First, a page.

For the half-year to 31 December 2014, the IPKat's regular team is supplemented by contributions from guest bloggers Rebecca Gulbul, Lucas Michels and Marie-Andrée Weiss.

Regular round-ups of the previous week's blogposts are kindly compiled by Alberto Bellan.

Saturday, 22 October 2005

NEW PERFORMERS' REGS FEEL THE DRAFT


1 Draft Performers' Moral Rights Regs now online

The IPKat has learned that the UK's draft Performers' Moral Rights Regulations are now available for inspection. It is expected that, if nothing exciting and unexpected happens in the meantime, they will be laid before Parliament by the end of 2005 and will come into force on 1 February 2006. If you have any late observations, don't waste any time - send them straightaway to Karl Whitfield.


2 Metamorphosis of Jerry Springer lets licensee off the hook

The IPKat came across this interesting case, courtesy of the LexisNexis All England Direct subscription service. It's Universal Studios International BV v Flextech Rights Ltd [2005] EWHC 2267 (Comm), a Queen’s Bench Division (Commercial Court) decided yesterday by Mr Justice Cooke.

Universal, a Dutch company, was the international licensor of the ‘Jerry Springer’ and ‘Maury Povich’ TV programmes. Flextech, an English company, acquired broadcasting rights for various satellite television channels including Living TV. Flextech broadcast 'Jerry Springer' on Living TV until 1997 under a series of one year agreements. In 1998 Universal wanted a ‘run of series’ deal for both television programmes which would mean that the licensee would acquire rights and pay for them as long as the shows were broadcast nationally in the United States. A contract to that effect was executed in October 1998. By that contact Flextech was licensed to show programmes from the 1998/1999 US broadcast season and thereafter for the run of both the 'Jerry Springer' and 'Maury Povich' series.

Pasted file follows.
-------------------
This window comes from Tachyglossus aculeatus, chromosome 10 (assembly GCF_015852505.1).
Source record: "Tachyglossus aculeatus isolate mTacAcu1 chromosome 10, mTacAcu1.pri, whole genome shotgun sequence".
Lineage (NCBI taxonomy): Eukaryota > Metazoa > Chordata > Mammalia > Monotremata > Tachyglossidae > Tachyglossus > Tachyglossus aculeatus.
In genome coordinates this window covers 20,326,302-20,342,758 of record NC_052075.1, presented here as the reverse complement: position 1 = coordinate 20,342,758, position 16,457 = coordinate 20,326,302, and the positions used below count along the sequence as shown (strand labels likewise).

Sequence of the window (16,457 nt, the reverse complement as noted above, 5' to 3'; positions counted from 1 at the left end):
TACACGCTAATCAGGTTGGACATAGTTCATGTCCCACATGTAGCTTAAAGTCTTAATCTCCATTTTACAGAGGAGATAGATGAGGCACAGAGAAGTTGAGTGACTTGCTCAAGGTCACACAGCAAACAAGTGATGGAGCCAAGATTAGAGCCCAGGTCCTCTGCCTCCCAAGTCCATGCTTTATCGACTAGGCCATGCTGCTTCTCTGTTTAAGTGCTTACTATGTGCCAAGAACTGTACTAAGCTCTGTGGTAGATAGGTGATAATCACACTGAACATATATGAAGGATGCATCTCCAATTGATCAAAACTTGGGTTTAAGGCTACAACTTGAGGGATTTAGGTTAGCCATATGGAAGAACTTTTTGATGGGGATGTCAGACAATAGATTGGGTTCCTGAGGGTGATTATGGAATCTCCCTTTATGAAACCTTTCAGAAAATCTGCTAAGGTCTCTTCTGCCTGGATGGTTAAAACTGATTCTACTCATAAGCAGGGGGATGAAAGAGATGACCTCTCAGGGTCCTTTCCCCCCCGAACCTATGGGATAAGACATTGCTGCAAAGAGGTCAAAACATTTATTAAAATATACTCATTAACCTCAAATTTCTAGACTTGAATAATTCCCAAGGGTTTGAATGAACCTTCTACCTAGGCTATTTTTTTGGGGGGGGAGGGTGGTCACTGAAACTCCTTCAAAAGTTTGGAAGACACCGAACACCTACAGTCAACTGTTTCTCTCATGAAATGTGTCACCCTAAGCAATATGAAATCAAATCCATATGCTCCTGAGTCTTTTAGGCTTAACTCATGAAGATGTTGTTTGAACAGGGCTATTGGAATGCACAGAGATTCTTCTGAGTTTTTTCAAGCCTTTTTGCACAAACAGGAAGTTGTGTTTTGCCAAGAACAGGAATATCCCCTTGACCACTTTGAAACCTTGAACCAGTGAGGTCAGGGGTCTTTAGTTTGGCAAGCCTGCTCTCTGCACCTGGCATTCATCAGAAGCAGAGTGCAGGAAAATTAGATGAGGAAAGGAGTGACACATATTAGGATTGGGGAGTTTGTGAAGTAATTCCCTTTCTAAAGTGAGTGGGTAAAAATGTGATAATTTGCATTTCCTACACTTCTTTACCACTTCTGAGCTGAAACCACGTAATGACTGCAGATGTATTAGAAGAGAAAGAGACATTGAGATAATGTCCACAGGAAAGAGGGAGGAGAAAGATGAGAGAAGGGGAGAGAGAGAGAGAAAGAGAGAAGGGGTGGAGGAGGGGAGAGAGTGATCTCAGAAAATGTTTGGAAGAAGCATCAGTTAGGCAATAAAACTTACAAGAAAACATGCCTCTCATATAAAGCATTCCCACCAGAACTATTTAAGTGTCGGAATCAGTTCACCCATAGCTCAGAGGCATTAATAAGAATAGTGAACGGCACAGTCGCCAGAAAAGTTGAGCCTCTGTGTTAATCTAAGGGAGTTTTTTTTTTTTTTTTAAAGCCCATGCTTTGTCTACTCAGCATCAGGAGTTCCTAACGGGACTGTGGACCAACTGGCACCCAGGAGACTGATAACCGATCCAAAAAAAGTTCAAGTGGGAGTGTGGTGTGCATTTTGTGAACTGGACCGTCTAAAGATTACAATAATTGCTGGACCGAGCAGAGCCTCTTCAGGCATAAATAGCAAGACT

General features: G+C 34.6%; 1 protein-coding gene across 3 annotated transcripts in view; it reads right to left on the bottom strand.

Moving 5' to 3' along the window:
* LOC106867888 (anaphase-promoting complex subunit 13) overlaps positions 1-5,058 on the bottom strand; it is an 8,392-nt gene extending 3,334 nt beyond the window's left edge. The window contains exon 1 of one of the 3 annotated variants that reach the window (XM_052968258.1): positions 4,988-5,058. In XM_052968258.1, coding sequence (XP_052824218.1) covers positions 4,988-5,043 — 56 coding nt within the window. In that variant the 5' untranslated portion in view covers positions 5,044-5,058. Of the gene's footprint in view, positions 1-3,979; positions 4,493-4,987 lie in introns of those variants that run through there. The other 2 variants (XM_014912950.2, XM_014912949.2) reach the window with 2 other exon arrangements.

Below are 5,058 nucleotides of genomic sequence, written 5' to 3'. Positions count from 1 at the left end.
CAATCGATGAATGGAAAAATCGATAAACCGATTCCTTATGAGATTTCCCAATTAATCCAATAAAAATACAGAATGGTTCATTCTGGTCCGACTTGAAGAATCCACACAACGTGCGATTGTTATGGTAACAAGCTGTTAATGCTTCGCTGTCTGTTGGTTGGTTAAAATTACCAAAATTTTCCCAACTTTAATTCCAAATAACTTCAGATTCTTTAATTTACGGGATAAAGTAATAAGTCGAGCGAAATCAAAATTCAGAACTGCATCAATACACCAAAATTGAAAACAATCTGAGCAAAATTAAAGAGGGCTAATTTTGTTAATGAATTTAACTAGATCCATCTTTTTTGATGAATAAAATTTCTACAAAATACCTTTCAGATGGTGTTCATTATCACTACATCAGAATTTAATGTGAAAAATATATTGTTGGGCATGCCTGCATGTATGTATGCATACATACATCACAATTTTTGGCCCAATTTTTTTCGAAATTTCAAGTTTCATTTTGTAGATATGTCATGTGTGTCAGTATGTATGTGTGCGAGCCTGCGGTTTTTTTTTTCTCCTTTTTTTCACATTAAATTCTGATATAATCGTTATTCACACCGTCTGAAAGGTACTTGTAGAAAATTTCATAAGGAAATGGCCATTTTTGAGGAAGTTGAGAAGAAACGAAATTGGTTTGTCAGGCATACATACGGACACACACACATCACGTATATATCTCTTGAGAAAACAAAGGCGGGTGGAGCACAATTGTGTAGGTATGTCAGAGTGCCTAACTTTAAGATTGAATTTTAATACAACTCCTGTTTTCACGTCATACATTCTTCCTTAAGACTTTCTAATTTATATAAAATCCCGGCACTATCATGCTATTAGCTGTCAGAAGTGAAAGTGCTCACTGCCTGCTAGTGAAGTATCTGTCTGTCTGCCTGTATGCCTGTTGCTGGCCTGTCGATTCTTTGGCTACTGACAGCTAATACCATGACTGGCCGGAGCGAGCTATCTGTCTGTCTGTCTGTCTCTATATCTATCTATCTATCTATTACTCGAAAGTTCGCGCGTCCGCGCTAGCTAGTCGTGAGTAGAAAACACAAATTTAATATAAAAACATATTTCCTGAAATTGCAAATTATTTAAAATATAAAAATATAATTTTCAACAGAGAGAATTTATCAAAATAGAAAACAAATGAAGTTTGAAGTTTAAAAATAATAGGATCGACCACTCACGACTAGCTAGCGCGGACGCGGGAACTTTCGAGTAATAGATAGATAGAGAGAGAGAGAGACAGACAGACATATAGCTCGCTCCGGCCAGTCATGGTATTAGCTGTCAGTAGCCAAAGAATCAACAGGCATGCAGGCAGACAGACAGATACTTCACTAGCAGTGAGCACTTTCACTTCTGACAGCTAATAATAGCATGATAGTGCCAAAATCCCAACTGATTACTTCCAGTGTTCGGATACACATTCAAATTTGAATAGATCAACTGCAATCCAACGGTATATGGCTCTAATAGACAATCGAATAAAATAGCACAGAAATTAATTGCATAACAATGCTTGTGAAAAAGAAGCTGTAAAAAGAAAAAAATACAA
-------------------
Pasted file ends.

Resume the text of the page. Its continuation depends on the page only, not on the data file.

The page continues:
In December 2002 Flextech wrote to Universal, stating that the contents of 'Jerry Springer' significantly changed over the years, despite the fact that the parties had agreed that the programme would remain substantially similar in form and substance to the 1997/1998 US season. Flextech maintained that this change constituted a breach of the 1998 agreement and that Flextech was accordingly dissolving the 1998 agreement ‘as per 1 January 2003’ under Dutch law which governed the agreement. Universal disputed the validity of the dissolution and, maintaining that the 1998 agreement remained in force, sued to enforce it.

The court ordered the hearing of certain preliminary issues. The central dispute turned on the terms of clause 4(a) of the 1998 agreement which provided that each episode of 'Jerry Springer' in each licensed season was to be ‘similar in content and overall production value to the episodes in the 1997/1998 US broadcast season’. Flextech contended that that provision had been breached by the increasingly controversial nature of the programme that rendered Flextech unable to broadcast certain episodes.

Cooke J held that Flextech's construction of the terms of clause 4(a) was to be preferred.

* The natural and ordinary meaning of the word ‘content’ and its context meant that it covered everything that constituted the programme and formed part of it.

* What clause 4(a) envisaged was a broad comparator against which the content of each individual episode could be gauged. The warranty was that the episodes should be similar (not identical) in content to those of the earlier season.

* Comparison required an evaluation of content, which was a question of fact and degree.

* There was no doubt that a broad comparison was envisaged of a programme in the relevant season against the sweep of programmes in the comparator benchmark season, as appeared from the course of negotiations and in the form of words adopted.

* If it was proved that there was a dramatic change in content, Flextech was entitled to dissolve the contract.
The IPKat was not surprised at the construction of the clause, though he reckons that 30 or 40 years ago a provision such as this would routinely be regarded as being in danger of being held void for uncertainty. He was surprised at the contract being governed by Dutch law, since he tends to assume (erroneously) that, in contracts involving Anglo-American subject matter, Anglo-American contract law is everyone's first choice.

More about Gerald Norman ('Jerry') Springer here
Jerry Springer The Opera here

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